Bus Boy Falls Into The Vor-TEX
And emerges with a piece of theatrical genius.
Imagine it’s mid-summer, you’re itching for a trip, and plane ticket prices are soaring.
The fortunate ones are already in Mexico, Indo, Central America — most importantly, just not here. Back at work, the TV plays a rip clip on loop. You despair.
All of your efforts are now focused on finding any way possible to leave the land of ankle bites. A certain form of psychosis sets in.
In Freudian terms, Ego says pay the phone bill. Id says blue kegs come first. Id is more attractive. You decide to kill both your internal angst and your miniscule savings.
In Tex Mitchell’s new edit,’The Vor-TEX,’ even the kitchen sink feeds his post-trip psychosis.
The broad-stanced busboy produced a film that illustrates the less glamorous part of surf travel. The intro is among the most compelling theatrics on surf media. And the G-Land navigation, hacks, and lofty straights are worth watch through.
After the unicorn incident, Stab had a chance to chat with Tex about angry Australians, Chris Ward, Tik Tok, ‘Industry’ games, and the rest of his Indo trip.
Stab: Hey Tex, I guess there are enough context clues — but where are you from?
I am from Houston, Texas. I moved to Oceanside when I was eight years old. Back then, I didn’t know an ocean existed. I would fish in the Gulf Of Mexico with my dad, but that’s more of a brown oil spill — dead fish and alligators everywhere. I spent a lot of time in flat water because my dad was a professional trout fisherman.
Why did your family move to California?
When I was five, my dad died in a plane accident. It was hard living in Texas because of the memories, so we moved three or four years later. My mom had a high school friend in Oceanside, so that’s where we chose to restart.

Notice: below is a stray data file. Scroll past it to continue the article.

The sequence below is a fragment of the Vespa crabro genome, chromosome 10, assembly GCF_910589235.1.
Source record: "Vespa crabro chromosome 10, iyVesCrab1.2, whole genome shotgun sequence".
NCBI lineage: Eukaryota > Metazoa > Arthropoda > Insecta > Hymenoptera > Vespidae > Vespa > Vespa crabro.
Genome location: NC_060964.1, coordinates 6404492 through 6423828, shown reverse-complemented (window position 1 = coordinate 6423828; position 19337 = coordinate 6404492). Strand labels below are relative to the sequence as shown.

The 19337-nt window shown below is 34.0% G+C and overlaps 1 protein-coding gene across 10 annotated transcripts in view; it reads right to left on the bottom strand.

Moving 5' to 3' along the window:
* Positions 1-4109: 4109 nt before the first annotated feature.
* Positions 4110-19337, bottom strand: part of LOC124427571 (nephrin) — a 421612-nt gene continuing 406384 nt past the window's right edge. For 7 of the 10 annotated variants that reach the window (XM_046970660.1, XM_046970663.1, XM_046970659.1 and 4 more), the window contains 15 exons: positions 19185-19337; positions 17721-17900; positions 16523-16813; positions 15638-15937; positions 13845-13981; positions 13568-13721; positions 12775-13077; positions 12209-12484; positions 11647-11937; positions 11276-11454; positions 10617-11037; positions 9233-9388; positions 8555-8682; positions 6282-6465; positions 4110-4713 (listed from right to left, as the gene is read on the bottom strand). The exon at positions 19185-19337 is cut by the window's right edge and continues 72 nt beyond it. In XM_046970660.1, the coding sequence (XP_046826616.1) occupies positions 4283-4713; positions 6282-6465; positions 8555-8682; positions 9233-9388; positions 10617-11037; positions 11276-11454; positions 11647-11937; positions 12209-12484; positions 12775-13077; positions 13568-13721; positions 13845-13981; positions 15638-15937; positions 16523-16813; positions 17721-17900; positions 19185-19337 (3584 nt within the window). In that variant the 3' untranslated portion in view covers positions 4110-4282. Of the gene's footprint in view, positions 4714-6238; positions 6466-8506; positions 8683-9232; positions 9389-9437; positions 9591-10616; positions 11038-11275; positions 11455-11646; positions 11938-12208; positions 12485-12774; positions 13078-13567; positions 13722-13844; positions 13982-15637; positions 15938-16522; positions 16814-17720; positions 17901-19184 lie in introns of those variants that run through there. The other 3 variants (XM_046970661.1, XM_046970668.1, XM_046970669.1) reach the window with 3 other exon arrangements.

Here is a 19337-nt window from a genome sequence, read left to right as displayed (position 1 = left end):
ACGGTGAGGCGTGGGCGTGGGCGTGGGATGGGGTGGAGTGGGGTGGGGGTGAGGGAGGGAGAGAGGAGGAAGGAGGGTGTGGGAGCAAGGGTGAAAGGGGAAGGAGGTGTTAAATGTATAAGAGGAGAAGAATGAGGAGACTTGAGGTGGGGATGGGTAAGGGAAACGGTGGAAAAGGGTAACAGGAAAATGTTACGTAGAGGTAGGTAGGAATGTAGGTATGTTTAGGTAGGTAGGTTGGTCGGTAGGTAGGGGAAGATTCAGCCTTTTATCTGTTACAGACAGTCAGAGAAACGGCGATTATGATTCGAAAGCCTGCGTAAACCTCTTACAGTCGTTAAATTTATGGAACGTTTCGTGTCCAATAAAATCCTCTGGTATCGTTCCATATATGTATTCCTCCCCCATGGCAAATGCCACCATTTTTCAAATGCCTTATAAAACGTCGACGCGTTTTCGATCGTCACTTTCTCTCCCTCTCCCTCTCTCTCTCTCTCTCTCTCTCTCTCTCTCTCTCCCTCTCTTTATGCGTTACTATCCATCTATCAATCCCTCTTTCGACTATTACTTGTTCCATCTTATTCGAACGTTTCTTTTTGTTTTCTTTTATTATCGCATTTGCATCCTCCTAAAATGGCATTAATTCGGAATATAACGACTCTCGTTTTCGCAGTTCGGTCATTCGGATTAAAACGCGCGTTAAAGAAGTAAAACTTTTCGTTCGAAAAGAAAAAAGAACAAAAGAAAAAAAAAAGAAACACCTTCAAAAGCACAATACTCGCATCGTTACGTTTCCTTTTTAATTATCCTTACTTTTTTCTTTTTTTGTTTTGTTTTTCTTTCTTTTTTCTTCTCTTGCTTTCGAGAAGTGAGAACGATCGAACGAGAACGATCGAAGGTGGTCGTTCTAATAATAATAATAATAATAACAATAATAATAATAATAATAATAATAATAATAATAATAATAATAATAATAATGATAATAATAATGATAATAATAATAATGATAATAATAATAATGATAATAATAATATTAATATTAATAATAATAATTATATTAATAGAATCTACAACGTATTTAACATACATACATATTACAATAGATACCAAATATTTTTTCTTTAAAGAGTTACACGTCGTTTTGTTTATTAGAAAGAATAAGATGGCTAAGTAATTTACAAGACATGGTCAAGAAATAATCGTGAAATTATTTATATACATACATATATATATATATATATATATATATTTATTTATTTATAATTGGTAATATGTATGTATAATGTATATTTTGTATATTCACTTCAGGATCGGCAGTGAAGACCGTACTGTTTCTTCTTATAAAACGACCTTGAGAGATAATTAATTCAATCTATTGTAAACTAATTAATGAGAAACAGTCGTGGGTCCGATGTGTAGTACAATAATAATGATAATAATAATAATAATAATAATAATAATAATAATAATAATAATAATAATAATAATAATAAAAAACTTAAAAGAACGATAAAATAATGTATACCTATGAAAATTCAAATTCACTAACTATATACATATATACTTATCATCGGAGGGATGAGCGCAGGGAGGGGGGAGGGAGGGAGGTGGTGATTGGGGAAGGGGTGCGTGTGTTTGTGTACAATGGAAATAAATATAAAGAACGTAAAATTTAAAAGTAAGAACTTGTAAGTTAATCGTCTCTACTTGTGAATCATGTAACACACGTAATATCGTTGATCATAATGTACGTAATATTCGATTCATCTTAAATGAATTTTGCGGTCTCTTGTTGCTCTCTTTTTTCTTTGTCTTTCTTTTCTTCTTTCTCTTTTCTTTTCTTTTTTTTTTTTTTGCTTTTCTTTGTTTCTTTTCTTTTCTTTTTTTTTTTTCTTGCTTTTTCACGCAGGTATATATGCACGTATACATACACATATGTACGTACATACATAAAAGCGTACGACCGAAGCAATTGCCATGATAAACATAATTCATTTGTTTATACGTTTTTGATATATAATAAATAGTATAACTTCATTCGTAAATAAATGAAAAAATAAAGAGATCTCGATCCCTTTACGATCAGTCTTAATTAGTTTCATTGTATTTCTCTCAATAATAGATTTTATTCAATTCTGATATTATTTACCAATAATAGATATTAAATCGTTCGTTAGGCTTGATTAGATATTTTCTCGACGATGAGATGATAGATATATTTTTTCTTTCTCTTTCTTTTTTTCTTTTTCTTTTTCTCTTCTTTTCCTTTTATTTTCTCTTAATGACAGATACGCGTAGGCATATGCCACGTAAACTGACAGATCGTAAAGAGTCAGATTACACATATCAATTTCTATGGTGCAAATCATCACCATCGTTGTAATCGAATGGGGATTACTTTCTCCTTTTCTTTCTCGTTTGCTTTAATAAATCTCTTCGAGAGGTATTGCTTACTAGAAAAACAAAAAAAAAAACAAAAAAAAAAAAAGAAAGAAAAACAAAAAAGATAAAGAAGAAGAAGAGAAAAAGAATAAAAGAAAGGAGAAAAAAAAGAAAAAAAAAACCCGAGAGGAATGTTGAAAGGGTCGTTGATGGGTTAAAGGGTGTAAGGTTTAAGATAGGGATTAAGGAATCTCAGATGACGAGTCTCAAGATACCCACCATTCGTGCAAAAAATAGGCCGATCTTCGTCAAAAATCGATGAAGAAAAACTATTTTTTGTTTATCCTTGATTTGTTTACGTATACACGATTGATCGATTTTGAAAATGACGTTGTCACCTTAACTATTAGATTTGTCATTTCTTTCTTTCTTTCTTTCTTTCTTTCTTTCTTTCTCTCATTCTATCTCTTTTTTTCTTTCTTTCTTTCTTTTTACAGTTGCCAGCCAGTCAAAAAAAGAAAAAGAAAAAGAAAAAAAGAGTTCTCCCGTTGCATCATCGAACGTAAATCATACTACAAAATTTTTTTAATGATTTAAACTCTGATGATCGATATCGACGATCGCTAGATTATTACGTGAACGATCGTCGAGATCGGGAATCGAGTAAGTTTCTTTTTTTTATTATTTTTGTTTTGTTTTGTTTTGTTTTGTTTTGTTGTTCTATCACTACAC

Who introduced you to surfing?
The locals in Oceanside kind of adopted me. One of my mom’s friends took me out for the first time and I was hooked — love at first beating. I signed up for Surfride’s surf camp everyday for the rest of the summer.
What hooked you specifically?
A lot. But I liked riding the wave and scratching for it. I played football growing up so I was competitive. I wanted to get the best waves in every lineup.
Do you consider yourself a pro surfer?
No, I do not. I am not a professional surfer because it is not my profession. I don’t make a living doing it. Mikey C called me semi-pro in one of his podcasts, so I’m going to roll with that.
What type of surfer qualifies as ‘professional surfer’ in your opinion?
They make a liveable salary and have a fanbase — maybe even their own platform. But you can’t Tik Tok and own that title. All you’re doing is talking to yourself on camera. There has to be some skill too.
What surfers do you look up to the most?
Chris Ward, Bruce Irons, and Jamie O’Brien.
I see a correlation.
Yeah haha.. I rode the same boards as Wardo, and he looked out for me. He took me to Indo for the first time when I was 15, and I tried to copy him in the barrel — ass dragging, mouth wide open, looking up at the ceiling.
What else did you learn from Wardo?
He’s aggro. It’s sick to have that on your side. And no one says shit because they know they can’t touch him. That’s why he’s treated like a local everywhere — you gotta kill that guy to beat him.